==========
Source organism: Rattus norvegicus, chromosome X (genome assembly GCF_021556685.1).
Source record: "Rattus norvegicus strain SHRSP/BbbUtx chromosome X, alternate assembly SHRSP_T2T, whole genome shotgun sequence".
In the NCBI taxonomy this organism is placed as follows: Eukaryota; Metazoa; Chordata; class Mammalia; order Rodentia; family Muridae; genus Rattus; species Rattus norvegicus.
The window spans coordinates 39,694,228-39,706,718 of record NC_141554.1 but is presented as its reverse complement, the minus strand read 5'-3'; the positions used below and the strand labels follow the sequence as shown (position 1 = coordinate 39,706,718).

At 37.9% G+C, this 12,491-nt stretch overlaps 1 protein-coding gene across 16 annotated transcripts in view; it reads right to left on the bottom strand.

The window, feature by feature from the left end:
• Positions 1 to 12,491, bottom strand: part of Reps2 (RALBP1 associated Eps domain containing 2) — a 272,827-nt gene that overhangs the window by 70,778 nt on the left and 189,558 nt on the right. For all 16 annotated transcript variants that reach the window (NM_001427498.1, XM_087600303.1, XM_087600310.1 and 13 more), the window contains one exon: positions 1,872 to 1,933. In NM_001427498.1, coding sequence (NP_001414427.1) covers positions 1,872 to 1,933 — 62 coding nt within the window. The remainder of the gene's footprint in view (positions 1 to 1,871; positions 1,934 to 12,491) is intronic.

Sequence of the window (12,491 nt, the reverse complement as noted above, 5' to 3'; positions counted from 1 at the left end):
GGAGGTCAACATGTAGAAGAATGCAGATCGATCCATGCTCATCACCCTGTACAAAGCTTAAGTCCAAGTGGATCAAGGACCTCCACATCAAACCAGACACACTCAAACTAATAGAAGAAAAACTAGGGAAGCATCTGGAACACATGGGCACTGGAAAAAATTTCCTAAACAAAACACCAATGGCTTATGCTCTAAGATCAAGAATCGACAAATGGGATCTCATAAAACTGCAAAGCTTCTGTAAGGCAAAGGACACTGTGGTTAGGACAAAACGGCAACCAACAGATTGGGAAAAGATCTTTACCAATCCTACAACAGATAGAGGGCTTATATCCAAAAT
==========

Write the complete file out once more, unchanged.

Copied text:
Source organism: Rattus norvegicus, chromosome X (genome assembly GCF_021556685.1).
Source record: "Rattus norvegicus strain SHRSP/BbbUtx chromosome X, alternate assembly SHRSP_T2T, whole genome shotgun sequence".
In the NCBI taxonomy this organism is placed as follows: Eukaryota; Metazoa; Chordata; class Mammalia; order Rodentia; family Muridae; genus Rattus; species Rattus norvegicus.
The window spans coordinates 39,694,228-39,706,718 of record NC_141554.1 but is presented as its reverse complement, the minus strand read 5'-3'; the positions used below and the strand labels follow the sequence as shown (position 1 = coordinate 39,706,718).

At 37.9% G+C, this 12,491-nt stretch overlaps 1 protein-coding gene across 16 annotated transcripts in view; it reads right to left on the bottom strand.

The window, feature by feature from the left end:
• Positions 1 to 12,491, bottom strand: part of Reps2 (RALBP1 associated Eps domain containing 2) — a 272,827-nt gene that overhangs the window by 70,778 nt on the left and 189,558 nt on the right. For all 16 annotated transcript variants that reach the window (NM_001427498.1, XM_087600303.1, XM_087600310.1 and 13 more), the window contains one exon: positions 1,872 to 1,933. In NM_001427498.1, coding sequence (NP_001414427.1) covers positions 1,872 to 1,933 — 62 coding nt within the window. The remainder of the gene's footprint in view (positions 1 to 1,871; positions 1,934 to 12,491) is intronic.

Sequence of the window (12,491 nt, the reverse complement as noted above, 5' to 3'; positions counted from 1 at the left end):
GGAGGTCAACATGTAGAAGAATGCAGATCGATCCATGCTCATCACCCTGTACAAAGCTTAAGTCCAAGTGGATCAAGGACCTCCACATCAAACCAGACACACTCAAACTAATAGAAGAAAAACTAGGGAAGCATCTGGAACACATGGGCACTGGAAAAAATTTCCTAAACAAAACACCAATGGCTTATGCTCTAAGATCAAGAATCGACAAATGGGATCTCATAAAACTGCAAAGCTTCTGTAAGGCAAAGGACACTGTGGTTAGGACAAAACGGCAACCAACAGATTGGGAAAAGATCTTTACCAATCCTACAACAGATAGAGGGCTTATATCCAAAAT